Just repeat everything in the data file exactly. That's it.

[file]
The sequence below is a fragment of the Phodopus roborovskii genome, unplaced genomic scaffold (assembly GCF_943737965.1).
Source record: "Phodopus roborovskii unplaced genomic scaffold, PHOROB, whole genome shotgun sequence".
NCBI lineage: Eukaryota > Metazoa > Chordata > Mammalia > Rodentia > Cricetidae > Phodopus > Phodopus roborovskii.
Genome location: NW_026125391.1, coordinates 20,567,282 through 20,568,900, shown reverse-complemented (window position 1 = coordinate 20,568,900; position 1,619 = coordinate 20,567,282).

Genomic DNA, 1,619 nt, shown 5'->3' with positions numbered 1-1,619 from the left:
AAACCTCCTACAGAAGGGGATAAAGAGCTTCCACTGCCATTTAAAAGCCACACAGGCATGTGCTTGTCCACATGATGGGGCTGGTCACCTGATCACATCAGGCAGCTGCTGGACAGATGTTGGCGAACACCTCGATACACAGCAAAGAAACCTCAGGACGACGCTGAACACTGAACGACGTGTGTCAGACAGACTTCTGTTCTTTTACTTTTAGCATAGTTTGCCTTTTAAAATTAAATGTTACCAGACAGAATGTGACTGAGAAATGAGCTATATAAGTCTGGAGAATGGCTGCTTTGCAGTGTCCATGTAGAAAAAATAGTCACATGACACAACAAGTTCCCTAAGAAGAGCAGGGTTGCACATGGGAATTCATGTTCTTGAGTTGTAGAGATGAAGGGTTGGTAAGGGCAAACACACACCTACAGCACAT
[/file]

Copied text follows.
The sequence below is a fragment of the Phodopus roborovskii genome, unplaced genomic scaffold (assembly GCF_943737965.1).
Source record: "Phodopus roborovskii unplaced genomic scaffold, PHOROB, whole genome shotgun sequence".
NCBI lineage: Eukaryota > Metazoa > Chordata > Mammalia > Rodentia > Cricetidae > Phodopus > Phodopus roborovskii.
Genome location: NW_026125391.1, coordinates 20,567,282 through 20,568,900, shown reverse-complemented (window position 1 = coordinate 20,568,900; position 1,619 = coordinate 20,567,282).

Genomic DNA, 1,619 nt, shown 5'->3' with positions numbered 1-1,619 from the left:
AAACCTCCTACAGAAGGGGATAAAGAGCTTCCACTGCCATTTAAAAGCCACACAGGCATGTGCTTGTCCACATGATGGGGCTGGTCACCTGATCACATCAGGCAGCTGCTGGACAGATGTTGGCGAACACCTCGATACACAGCAAAGAAACCTCAGGACGACGCTGAACACTGAACGACGTGTGTCAGACAGACTTCTGTTCTTTTACTTTTAGCATAGTTTGCCTTTTAAAATTAAATGTTACCAGACAGAATGTGACTGAGAAATGAGCTATATAAGTCTGGAGAATGGCTGCTTTGCAGTGTCCATGTAGAAAAAATAGTCACATGACACAACAAGTTCCCTAAGAAGAGCAGGGTTGCACATGGGAATTCATGTTCTTGAGTTGTAGAGATGAAGGGTTGGTAAGGGCAAACACACACCTACAGCACAT